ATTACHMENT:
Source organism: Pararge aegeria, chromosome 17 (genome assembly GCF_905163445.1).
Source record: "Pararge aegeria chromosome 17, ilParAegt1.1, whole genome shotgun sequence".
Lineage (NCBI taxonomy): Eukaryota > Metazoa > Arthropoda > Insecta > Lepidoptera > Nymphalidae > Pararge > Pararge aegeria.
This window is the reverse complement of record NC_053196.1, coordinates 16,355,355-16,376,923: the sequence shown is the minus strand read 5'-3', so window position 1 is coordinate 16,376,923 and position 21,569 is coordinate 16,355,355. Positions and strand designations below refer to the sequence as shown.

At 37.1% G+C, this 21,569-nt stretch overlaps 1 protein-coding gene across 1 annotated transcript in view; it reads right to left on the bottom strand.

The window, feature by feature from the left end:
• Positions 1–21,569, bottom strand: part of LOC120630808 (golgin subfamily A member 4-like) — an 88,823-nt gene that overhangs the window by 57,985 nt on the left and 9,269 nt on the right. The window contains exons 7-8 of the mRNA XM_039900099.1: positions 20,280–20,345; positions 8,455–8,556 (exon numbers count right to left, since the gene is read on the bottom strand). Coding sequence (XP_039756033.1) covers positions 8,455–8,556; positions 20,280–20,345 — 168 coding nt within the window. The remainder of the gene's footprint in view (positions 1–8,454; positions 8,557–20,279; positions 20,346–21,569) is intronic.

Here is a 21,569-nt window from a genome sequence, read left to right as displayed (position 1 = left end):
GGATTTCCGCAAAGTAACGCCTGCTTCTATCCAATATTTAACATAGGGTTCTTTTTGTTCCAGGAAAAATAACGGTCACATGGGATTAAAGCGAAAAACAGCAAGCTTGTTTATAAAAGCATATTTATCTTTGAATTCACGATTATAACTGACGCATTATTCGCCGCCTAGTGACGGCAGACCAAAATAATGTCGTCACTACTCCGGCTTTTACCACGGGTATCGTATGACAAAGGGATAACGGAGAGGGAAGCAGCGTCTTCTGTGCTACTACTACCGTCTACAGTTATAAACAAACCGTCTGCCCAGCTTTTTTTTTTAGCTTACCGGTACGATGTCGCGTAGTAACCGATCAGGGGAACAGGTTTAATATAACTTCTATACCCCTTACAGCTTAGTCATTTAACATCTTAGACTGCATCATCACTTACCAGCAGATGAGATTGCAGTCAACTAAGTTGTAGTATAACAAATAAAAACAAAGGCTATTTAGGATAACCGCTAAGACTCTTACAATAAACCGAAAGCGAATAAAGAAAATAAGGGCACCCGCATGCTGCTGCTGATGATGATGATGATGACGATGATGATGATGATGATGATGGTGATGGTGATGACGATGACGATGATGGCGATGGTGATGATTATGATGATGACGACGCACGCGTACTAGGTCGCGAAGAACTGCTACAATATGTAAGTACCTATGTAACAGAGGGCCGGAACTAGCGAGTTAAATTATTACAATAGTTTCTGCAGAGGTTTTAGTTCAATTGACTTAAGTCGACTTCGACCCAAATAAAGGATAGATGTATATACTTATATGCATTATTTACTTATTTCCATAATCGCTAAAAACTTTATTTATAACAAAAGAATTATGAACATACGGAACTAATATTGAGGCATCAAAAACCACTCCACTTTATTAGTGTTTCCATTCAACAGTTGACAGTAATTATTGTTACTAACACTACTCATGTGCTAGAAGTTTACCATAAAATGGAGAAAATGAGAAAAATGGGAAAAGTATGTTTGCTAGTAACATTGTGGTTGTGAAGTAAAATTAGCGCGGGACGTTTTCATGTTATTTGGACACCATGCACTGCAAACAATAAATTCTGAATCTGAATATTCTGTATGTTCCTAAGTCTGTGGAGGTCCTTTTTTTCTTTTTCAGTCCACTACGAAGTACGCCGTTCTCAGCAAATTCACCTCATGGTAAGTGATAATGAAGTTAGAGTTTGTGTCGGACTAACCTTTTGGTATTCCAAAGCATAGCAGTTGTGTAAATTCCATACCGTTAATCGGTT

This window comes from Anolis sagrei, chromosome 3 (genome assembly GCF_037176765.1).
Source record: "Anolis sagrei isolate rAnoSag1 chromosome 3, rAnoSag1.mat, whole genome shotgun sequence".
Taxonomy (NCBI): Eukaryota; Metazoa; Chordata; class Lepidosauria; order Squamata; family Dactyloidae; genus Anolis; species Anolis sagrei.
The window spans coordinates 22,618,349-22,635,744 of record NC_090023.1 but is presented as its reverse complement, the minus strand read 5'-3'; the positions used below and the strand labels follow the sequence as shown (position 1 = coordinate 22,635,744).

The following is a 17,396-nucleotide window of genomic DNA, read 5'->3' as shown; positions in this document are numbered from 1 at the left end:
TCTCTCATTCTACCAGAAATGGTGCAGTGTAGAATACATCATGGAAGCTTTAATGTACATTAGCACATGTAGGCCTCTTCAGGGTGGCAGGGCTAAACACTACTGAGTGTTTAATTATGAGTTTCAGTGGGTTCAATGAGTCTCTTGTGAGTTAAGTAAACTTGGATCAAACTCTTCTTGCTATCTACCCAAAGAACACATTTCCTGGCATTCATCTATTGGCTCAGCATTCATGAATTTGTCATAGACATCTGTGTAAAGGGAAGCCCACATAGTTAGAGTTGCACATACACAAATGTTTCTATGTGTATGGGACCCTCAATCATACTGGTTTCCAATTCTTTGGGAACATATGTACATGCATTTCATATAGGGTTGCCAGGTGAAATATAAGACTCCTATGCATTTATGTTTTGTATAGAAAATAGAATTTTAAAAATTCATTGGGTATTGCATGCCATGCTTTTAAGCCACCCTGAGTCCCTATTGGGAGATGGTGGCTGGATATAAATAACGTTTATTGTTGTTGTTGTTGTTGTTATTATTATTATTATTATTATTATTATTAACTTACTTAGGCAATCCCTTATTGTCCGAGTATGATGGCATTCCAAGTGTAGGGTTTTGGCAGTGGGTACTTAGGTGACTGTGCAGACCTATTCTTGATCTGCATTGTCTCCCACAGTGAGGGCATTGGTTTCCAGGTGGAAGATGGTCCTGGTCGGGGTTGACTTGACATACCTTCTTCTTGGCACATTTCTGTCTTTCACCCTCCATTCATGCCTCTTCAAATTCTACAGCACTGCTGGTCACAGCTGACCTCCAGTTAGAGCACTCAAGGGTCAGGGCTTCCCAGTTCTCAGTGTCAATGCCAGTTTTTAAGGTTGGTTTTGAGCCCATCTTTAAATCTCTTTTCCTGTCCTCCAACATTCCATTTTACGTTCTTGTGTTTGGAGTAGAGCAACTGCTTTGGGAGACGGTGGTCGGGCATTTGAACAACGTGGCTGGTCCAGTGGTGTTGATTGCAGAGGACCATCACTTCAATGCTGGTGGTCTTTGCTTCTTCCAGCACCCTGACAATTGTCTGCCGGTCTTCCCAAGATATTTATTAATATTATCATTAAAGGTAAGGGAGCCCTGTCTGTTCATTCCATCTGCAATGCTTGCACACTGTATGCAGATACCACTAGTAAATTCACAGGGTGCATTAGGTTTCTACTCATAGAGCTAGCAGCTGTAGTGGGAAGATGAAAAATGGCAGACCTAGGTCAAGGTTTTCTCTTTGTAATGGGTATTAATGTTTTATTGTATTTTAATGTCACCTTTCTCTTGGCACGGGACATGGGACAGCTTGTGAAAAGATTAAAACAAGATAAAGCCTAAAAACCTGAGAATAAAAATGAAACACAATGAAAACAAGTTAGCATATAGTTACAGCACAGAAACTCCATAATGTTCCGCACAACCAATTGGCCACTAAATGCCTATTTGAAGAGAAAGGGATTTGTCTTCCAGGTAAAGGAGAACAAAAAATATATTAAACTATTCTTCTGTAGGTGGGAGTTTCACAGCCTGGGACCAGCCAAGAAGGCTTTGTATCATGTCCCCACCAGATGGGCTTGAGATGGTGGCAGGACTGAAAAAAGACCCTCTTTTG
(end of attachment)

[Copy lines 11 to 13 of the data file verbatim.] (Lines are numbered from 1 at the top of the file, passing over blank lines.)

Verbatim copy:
Source record: "Anolis sagrei isolate rAnoSag1 chromosome 3, rAnoSag1.mat, whole genome shotgun sequence".
Taxonomy (NCBI): Eukaryota; Metazoa; Chordata; class Lepidosauria; order Squamata; family Dactyloidae; genus Anolis; species Anolis sagrei.
The window spans coordinates 22,618,349-22,635,744 of record NC_090023.1 but is presented as its reverse complement, the minus strand read 5'-3'; the positions used below and the strand labels follow the sequence as shown (position 1 = coordinate 22,635,744).